Short version: What's the best hashing algorithm for a multiset implemented as a dictionary of unordered items?
I'm trying to hash an immutable multiset (which is a bag or multiset in other languages: like a mathematical set except that it can hold more than one of each element) implemented as a dictionary. I've created a subclass of the standard library class
collections.Counter, similar to the advice here: Python hashable dicts, which recommends a hash function like so:
class FrozenCounter(collections.Counter): # ... def __hash__(self): return hash(tuple(sorted(self.items())))
Creating the full tuple of items takes up a lot of memory (relative to, say, using a generator) and hashing will occur in an extremely memory intensive part of my application. More importantly, my dictionary keys (multiset elements) probably won't be order-able.
I'm thinking of using this algorithm:
def __hash__(self): return functools.reduce(lambda a, b: a ^ b, self.items(), 0)
I figure using bitwise XOR means order doesn't matter for the hash value unlike in the hashing of a tuple? I suppose I could semi-implement the Python tuple-hashing alogrithm on the unordered stream of tuples of my data. See https://github.com/jonashaag/cpython/blob/master/Include/tupleobject.h (search in the page for the word 'hash') -- but I barely know enough C to read it.
Thoughts? Suggestions? Thanks.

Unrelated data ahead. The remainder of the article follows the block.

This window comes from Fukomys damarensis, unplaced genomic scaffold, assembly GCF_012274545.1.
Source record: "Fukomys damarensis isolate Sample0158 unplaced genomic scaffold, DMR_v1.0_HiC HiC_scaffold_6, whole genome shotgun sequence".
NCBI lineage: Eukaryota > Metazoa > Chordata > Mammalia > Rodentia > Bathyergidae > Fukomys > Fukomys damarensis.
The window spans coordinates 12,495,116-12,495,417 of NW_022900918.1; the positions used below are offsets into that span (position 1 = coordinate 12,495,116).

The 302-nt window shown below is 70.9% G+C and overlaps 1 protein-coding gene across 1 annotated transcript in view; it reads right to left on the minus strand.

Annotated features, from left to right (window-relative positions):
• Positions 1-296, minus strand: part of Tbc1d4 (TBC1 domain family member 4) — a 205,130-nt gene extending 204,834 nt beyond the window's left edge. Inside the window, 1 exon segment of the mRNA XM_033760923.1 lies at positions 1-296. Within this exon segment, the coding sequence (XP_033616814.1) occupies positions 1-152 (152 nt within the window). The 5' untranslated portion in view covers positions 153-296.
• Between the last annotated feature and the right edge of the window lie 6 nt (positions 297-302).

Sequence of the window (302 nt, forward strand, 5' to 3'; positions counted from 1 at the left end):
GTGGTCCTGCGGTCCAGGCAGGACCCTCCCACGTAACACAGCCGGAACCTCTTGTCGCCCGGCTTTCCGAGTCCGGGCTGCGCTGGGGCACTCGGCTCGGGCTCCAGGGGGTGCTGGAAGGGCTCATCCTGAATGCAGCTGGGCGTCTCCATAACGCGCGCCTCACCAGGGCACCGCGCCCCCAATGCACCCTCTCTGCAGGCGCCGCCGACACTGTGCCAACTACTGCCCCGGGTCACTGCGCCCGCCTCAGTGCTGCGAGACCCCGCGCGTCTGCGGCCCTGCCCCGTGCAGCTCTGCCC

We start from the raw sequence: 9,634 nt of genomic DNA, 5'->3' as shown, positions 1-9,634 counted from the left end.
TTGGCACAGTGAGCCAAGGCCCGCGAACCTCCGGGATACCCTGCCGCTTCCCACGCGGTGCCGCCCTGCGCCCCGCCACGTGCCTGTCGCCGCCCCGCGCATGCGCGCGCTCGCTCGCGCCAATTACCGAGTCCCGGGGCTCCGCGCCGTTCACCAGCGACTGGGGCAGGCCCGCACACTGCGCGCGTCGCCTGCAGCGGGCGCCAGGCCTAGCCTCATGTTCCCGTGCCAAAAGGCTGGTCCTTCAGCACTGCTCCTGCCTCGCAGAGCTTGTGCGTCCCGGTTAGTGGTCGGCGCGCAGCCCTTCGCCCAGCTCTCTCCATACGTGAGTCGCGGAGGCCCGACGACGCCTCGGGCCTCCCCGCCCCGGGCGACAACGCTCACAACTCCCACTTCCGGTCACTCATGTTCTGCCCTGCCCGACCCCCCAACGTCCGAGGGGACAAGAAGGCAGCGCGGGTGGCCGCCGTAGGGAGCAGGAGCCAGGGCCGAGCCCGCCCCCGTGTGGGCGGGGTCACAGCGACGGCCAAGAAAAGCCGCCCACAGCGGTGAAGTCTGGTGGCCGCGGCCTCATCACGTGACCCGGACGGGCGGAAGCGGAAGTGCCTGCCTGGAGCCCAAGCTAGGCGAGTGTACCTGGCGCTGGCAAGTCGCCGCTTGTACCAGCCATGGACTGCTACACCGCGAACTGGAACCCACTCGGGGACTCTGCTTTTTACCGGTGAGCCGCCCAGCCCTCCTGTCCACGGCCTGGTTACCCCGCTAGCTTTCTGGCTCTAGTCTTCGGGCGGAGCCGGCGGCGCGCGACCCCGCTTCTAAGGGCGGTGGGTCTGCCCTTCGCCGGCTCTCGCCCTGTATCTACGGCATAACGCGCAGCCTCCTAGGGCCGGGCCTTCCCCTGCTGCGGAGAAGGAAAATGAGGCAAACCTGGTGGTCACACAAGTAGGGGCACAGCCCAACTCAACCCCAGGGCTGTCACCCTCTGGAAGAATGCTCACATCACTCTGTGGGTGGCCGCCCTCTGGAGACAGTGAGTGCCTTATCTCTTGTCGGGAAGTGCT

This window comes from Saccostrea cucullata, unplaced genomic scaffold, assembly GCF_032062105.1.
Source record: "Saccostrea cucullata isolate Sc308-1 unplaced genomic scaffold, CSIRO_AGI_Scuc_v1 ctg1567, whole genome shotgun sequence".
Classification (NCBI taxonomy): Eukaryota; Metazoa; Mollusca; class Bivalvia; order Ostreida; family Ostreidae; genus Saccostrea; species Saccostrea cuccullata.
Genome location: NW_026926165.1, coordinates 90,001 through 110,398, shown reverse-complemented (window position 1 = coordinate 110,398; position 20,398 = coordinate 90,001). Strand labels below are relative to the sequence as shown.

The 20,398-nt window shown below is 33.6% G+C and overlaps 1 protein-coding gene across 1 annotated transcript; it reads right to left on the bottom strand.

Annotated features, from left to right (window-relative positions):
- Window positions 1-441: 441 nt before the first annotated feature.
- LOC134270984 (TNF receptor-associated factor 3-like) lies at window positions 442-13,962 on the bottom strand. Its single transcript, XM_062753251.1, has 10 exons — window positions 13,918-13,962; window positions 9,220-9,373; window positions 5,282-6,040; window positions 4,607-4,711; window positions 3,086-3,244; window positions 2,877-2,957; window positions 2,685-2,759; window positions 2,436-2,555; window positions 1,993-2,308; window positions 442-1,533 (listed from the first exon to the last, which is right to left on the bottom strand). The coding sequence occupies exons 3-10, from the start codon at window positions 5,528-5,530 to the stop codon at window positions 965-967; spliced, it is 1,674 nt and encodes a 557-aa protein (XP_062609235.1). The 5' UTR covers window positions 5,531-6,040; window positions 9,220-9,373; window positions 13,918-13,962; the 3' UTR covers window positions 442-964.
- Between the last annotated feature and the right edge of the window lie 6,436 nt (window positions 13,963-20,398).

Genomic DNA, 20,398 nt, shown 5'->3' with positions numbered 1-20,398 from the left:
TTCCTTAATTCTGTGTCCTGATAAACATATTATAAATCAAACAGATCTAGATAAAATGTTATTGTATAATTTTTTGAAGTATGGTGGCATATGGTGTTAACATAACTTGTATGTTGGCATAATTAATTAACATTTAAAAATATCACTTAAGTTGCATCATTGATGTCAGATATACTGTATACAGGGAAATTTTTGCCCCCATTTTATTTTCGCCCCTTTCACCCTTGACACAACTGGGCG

(If you're wondering why I'm messing around with trying to hash a multiset: The input data for my problem are sets of multisets, and within each set of multisets, each multiset must be unique. I'm working on a deadline and I'm not an experienced coder, so I wanted to avoid inventing new algorithms where possible. It seems like the most Pythonic way to make sure I have unique of a bunch of things is to put them in a
set(), but the things must be hashable.)
What I've gathered from the comments
Both @marcin and @senderle gave pretty much the same answer: use
hash(frozenset(self.items())). This makes sense because
items() "views" are set-like. @marcin was first but I gave the check mark to @senderle because of the good research on the big-O running times for different solutions. @marcin also reminds me to include an
__eq__ method -- but the one inherited from
dict will work just fine. This is how I'm implementing everything -- further comments and suggestions based on this code are welcome:
class FrozenCounter(collections.Counter): # Edit: A previous version of this code included a __slots__ definition. # But, from the Python documentation: "When inheriting from a class without # __slots__, the __dict__ attribute of that class will always be accessible, # so a __slots__ definition in the subclass is meaningless." # http://docs.python.org/py3k/reference/datamodel.html#notes-on-using-slots # ... def __hash__(self): "Implements hash(self) -> int" if not hasattr(self, '_hash'): self._hash = hash(frozenset(self.items())) return self._hash